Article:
Theoretically, a person who is open to change might be more likely to favour gay marriage, immigration and other policies that alter society and are traditionally linked to liberal politics in the United States; personalities leaning towards order and the status quo might support a strong military force to protect a country, policies that clamp down on immigration and bans on same-sex marriage.

But some researchers baulk at such simple links between personality and ideology. Evan Charney, a political scientist at Duke University in Durham, North Carolina, points out that conservatives sometimes embrace change, such as proposals in the United States to alter the tax code and welfare system. He also says that he and most people in his field are liberals — an imbalance that could bias how they interpret connections between personality and politics.

Some researchers have sought to move beyond personality studies to evaluate how participants' physiological reactions can influence how they interpret and respond to political issues.

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In , Alford, Hibbing, Hatemi and others measured how people reacted to threatening images and sudden, loud noises 9. People who blinked harder and showed heightened sensitivity — as gauged by their skin conductance — were more likely to favour gun rights, capital punishment and the war in Iraq than were those who showed less sensitivity. In another study 10 , Hibbing showed subjects a series of emotionally charged images, including a spider on a man's face, a maggot-infested wound, a cute rabbit and a happy child.

People who described themselves as conservatives tended to respond more strongly when looking at the negative images than at the positive images, whereas liberals reacted more to the positive pictures. Conservatives also stared at the negative images longer than liberals did, which Hibbing connects to the idea that conservatives are more likely to confront fearful or disgusting situations, making them more disposed to support a strong military and harsh sanctions for criminals.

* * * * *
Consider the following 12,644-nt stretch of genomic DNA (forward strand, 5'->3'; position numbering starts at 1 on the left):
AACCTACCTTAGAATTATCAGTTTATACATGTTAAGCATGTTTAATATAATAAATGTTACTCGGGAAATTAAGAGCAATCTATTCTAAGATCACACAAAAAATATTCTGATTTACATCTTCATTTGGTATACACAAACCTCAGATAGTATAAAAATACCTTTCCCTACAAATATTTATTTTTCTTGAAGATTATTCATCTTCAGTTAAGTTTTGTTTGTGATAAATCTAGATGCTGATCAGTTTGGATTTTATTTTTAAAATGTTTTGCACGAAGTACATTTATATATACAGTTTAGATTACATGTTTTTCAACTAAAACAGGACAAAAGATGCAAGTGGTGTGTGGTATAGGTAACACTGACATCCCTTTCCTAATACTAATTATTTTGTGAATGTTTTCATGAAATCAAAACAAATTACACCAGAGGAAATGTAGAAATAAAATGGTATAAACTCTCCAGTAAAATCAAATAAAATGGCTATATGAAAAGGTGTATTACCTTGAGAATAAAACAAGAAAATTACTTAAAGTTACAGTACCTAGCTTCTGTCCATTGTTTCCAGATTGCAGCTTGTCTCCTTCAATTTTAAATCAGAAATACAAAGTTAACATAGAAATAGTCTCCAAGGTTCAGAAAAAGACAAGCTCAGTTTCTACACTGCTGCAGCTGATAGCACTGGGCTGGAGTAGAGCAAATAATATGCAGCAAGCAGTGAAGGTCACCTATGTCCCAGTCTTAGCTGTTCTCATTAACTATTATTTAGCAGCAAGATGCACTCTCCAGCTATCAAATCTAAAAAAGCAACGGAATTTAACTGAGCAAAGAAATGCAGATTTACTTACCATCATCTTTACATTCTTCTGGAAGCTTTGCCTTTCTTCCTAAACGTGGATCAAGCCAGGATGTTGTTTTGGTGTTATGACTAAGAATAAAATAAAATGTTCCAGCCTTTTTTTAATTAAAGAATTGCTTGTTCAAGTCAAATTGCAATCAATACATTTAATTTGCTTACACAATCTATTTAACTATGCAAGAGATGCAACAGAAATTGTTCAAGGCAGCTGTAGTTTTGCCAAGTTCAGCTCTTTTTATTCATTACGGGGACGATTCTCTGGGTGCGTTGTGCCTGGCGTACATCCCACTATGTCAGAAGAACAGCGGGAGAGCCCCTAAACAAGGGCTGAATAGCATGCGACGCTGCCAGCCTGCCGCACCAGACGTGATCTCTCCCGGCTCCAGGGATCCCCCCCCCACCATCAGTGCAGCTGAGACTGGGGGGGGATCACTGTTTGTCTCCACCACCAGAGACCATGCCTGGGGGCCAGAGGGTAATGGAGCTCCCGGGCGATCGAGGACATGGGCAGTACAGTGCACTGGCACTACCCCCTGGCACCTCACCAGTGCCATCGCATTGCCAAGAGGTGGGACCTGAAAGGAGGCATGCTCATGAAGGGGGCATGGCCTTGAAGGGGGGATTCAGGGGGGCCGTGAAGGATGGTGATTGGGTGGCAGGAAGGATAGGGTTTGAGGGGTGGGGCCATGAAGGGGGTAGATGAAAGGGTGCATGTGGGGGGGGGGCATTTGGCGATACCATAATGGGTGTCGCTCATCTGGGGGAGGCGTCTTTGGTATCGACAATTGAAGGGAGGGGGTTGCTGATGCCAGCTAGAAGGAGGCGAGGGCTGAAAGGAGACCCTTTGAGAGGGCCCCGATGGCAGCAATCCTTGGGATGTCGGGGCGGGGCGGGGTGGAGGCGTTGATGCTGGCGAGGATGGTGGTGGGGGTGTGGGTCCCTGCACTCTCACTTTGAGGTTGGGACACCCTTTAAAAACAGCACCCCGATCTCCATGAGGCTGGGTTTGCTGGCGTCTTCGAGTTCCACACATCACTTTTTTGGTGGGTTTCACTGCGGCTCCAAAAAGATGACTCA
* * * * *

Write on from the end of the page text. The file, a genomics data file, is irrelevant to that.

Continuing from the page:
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Some researchers are exploring whether hormone systems play a part in political attitudes. A few studies, for example, have looked at connections between people's prejudices and their levels of oxytocin — the feel-good hormone linked to empathy and bonding with loved ones. In one experiment 11 , Dutch participants who had taken puffs of oxytocin responded more favourably to Dutch people than to foreigners, suggesting a bias towards their own group.

Hatemi and Rose McDermott, a political scientist at Brown University in Providence, Rhode Island, are currently investigating whether other hormones, such as testosterone and cortisol, have any connections with ideology.

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  4. Many of the hormone studies done so far have come under attack, because they often rely on small samples and the reported effects are sometimes weak. Either way, he says, it is difficult to change someone's mind about political issues because their reactions are rooted in their physiology. So people on the right are unlikely to be reached by arguments that seem rational to the left, or vice versa. But tapping into emotions might prove more successful. After the terrorist attacks in the United States on 11 September , New Yorkers who had been directly exposed to the trauma of the events experienced a 'conservative shift', expressing views that were more patriotic, more supportive of the military and more religious than they had before Disgust, too, can shift attitudes.

    One study 13 suggested that people exhibit more conservative views when reminded of impurity — for example, by the proximity of a bottle of hand sanitizer, a sign reminding them to clean their hands or a foul smell. Does that mean that negative political adverts, designed to invoke fear and disgust, could actually change people's views? Alford says that these commercials are targeted more at mobilizing favourable voters — and demobilizing the opposition. Regardless of whether biology shapes political choice, it may affect a person's likelihood of voting in the first place.

    In an as-yet unpublished study, Hibbing has found that people with high levels of the stress hormone cortisol are much less likely to vote than are demographically similar people who have lower cortisol levels. Hibbing is currently working to find a way to ease voting for these 'stressed' people, perhaps through options such as postal voting.

    Alford says that the biggest impact of all this research may be to make political discourse more civil and accepting of differences. Martin, N.